Abstracts by Session
|Tues 10:40 – 11:00||Viorel Dragoi||Hybrid wafer bonding for 3D integration: promises and challenges|
Over the past decade wafer bonding technology was adopted for an increasing number of applications due to the unique solutions provided for wafer-to-wafer, as well as for die-to-wafer integration. Besides fusion wafer bonding, hybrid wafer bonding is offering major technical benefits in the fabrication of 3D architectures.The process is extremely challenging in terms of substrates preparation, as substrates must accommodate two types of bonding processes simultaneously (dielectric-dielectric low temperature fusion wafer bonding and Cu-Cu thermo-compression wafer bonding). The continuous device features shrinking additionally brings constant challenges to the users. Some of the main challenges of this technology will be reviewed with respect to process specifications and the importance of new metrology and investigation methods adoption will be emphasized.
|Tues 11:00 – 11:20||Kristof Jacobs||Failure Analysis Approaches for Test Structures Targeting Wafer-to-Wafer Hybrid Bonding and Backside Power Delivery Development|
In the field of three-dimensional (3D) integration, the introduction of hybrid bonding and backside power delivery has brought new opportunities to reduce the 3D interconnect pitch below 2 μm and logic scaling beyond the 5 nm technology node. In this presentation, we report failure analysis (FA) approaches for the localization of process-induced defects on test structures used for the research and development phase. We show how a local substrate removal process enables the localization of defective wafer-to-wafer (W2W) interconnects with a pitch of 700 nm using laser scanning techniques; and we demonstrate the use of conductive atomic force microscopy (C-AFM) for imaging the electrical connectivity of a backside power delivery network.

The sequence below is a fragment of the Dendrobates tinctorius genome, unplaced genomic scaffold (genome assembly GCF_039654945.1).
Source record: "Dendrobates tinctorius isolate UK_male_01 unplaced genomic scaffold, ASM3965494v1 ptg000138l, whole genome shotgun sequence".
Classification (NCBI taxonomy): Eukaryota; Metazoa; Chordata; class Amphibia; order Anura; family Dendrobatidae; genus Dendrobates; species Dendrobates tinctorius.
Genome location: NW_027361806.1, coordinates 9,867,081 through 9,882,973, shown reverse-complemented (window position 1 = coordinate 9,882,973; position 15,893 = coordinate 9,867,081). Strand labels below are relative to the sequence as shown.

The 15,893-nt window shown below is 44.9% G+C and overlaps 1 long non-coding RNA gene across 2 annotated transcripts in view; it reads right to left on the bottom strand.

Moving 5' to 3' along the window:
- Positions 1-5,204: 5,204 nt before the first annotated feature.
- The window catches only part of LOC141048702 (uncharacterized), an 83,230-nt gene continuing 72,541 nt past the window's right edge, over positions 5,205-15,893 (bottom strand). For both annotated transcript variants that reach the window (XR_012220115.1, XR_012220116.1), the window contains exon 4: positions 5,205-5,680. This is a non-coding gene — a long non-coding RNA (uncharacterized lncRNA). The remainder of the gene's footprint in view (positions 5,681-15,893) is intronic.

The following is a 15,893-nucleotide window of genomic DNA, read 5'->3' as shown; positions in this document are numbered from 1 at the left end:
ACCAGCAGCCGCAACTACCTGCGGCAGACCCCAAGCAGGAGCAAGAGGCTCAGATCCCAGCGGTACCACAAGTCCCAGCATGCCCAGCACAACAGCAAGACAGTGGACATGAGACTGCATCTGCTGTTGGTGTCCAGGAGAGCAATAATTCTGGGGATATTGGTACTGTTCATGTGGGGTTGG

|Tues 11:20 – 11:40||William Lo||X-Ray Device Alteration Using A Scanning X-Ray Microscope|
|Tues 11:40 – 12:00||Sebastian Brand||Advances in high-resolution nondestructive defect localization based on recent developments in signal processing|
|Tues 12:00 – 12:20||Harald Gossner||ESD Targets and Test Methods for High Density Die-to-Die Interfaces|
To drive Moore’s Law forward semiconductor industry is now entering a fourth evolution phase using massive heterogenous integration, which allows to integrate novel functionality of an IC at best power-performance and lowest cost on package level. A key element for integrating various dies into one package are die-to-die interfaces which will amount to the millions per package. This requires a reconsideration of typical ESD robustness targets for interfaces. Assuming same charged device model (CDM) targets of interfaces connected to the much lower number of package balls would lead to an exploding use of die area. Also, the limited exposure to ESD thread in only a few of process steps allows to lower the targets to 5 V CDM and below for die-to-die interfaces. Industry Council on ESD Target Levels is providing guidance to practical CDM targets in a recent White Paper which will be discussed in the presentation.